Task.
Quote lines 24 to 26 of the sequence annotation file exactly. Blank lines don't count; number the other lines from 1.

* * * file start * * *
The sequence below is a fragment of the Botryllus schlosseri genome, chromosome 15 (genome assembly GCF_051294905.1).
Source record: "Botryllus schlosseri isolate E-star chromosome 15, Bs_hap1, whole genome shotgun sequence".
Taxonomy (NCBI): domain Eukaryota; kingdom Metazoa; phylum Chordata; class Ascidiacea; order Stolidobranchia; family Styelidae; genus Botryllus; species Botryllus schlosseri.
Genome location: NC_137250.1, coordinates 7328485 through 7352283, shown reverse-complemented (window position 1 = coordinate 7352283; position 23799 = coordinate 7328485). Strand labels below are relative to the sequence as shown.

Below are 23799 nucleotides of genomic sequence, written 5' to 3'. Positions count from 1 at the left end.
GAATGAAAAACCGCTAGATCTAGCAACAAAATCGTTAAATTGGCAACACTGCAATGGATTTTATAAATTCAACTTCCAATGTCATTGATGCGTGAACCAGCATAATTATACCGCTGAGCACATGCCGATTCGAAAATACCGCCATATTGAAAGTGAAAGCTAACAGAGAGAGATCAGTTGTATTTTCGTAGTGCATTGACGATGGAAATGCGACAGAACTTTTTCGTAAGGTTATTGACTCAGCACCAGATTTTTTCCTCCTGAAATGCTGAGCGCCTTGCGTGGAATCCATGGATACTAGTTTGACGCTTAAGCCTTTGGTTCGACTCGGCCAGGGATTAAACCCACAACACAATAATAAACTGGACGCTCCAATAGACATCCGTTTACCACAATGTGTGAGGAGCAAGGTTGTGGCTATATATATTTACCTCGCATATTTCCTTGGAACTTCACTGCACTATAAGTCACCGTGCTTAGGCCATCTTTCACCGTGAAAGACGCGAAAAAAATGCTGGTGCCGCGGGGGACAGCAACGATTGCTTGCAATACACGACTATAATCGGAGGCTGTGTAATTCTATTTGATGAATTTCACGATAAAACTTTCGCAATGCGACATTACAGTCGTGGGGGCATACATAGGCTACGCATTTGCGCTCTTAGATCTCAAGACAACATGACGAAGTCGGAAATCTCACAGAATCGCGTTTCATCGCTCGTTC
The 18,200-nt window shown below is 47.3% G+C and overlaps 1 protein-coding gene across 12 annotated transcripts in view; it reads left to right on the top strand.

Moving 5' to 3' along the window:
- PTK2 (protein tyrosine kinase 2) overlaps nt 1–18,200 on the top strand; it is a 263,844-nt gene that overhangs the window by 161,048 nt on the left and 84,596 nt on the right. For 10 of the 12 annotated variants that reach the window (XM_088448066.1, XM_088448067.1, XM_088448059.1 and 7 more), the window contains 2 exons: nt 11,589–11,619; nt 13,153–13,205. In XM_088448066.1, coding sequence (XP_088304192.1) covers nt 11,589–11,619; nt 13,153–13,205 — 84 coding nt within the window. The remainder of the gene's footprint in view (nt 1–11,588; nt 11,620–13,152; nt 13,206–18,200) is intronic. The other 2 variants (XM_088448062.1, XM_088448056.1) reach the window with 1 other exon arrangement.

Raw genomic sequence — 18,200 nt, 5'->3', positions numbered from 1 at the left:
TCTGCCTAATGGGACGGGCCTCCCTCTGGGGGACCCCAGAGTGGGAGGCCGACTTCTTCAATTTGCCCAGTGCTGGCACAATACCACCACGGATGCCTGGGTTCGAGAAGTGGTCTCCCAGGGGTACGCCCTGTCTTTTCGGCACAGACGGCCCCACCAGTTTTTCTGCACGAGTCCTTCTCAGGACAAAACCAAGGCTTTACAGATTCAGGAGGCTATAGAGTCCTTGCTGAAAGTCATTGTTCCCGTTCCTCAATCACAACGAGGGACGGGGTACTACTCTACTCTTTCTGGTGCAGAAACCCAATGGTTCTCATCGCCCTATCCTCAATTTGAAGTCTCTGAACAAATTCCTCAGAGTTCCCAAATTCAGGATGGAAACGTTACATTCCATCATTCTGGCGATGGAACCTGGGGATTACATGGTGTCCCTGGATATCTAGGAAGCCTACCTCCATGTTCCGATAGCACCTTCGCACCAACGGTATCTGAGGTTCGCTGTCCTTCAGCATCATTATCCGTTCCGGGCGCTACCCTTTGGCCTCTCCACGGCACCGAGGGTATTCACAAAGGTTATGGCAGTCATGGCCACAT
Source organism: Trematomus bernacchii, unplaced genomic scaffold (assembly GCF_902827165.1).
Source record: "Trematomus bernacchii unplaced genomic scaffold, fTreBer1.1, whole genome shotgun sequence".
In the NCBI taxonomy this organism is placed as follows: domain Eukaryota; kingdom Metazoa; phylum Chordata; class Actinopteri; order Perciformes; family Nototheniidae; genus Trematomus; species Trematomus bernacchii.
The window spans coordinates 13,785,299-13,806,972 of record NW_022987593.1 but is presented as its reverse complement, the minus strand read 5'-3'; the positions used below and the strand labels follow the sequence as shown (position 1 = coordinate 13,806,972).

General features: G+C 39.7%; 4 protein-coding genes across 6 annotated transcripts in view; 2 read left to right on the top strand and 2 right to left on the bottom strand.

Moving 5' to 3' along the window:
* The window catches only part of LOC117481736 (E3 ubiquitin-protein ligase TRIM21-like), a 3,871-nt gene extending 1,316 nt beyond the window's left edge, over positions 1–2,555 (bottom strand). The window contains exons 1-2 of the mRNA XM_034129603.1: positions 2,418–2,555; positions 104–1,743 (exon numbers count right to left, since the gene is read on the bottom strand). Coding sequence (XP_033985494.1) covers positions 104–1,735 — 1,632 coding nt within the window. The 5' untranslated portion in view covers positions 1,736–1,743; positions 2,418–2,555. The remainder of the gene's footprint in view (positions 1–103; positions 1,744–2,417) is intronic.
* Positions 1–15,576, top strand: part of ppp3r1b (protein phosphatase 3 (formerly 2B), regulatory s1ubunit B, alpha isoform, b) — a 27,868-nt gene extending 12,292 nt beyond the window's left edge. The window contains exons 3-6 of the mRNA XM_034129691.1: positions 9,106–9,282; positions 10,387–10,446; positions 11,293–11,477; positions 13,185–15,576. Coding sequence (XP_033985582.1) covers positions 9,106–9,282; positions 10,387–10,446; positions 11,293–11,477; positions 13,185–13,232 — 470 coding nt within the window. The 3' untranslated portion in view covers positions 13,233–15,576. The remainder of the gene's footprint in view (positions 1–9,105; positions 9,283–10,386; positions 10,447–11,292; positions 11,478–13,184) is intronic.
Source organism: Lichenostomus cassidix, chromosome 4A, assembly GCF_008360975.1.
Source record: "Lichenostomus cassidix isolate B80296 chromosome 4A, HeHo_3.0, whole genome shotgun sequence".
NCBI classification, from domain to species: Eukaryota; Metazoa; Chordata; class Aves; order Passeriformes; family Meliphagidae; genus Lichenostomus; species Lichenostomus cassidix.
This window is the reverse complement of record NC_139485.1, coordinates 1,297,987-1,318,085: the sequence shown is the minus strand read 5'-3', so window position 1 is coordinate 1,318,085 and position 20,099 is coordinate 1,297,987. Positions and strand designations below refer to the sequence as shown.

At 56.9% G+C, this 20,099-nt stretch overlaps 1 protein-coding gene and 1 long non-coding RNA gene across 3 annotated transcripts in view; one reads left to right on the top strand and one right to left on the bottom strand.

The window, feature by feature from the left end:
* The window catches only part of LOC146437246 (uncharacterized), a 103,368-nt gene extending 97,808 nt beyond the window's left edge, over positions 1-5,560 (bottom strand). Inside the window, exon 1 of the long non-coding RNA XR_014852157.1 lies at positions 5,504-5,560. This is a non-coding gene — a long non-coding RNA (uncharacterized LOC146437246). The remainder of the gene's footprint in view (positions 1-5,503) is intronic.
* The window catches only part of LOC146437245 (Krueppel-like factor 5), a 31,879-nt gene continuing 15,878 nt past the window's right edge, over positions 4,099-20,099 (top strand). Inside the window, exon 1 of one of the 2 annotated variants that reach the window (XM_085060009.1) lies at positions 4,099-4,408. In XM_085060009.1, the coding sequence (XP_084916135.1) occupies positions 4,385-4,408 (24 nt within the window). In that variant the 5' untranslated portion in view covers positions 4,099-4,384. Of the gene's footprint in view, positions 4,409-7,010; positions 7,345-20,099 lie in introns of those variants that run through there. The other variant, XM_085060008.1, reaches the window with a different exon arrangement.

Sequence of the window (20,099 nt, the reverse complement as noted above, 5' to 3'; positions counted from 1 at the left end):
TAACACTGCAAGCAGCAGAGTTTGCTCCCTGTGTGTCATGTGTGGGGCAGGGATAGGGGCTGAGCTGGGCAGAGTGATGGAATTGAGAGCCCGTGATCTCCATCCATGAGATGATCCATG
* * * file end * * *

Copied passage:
At 56.9% G+C, this 20,099-nt stretch overlaps 1 protein-coding gene and 1 long non-coding RNA gene across 3 annotated transcripts in view; one reads left to right on the top strand and one right to left on the bottom strand.

The window, feature by feature from the left end:
* The window catches only part of LOC146437246 (uncharacterized), a 103,368-nt gene extending 97,808 nt beyond the window's left edge, over positions 1-5,560 (bottom strand). Inside the window, exon 1 of the long non-coding RNA XR_014852157.1 lies at positions 5,504-5,560. This is a non-coding gene — a long non-coding RNA (uncharacterized LOC146437246). The remainder of the gene's footprint in view (positions 1-5,503) is intronic.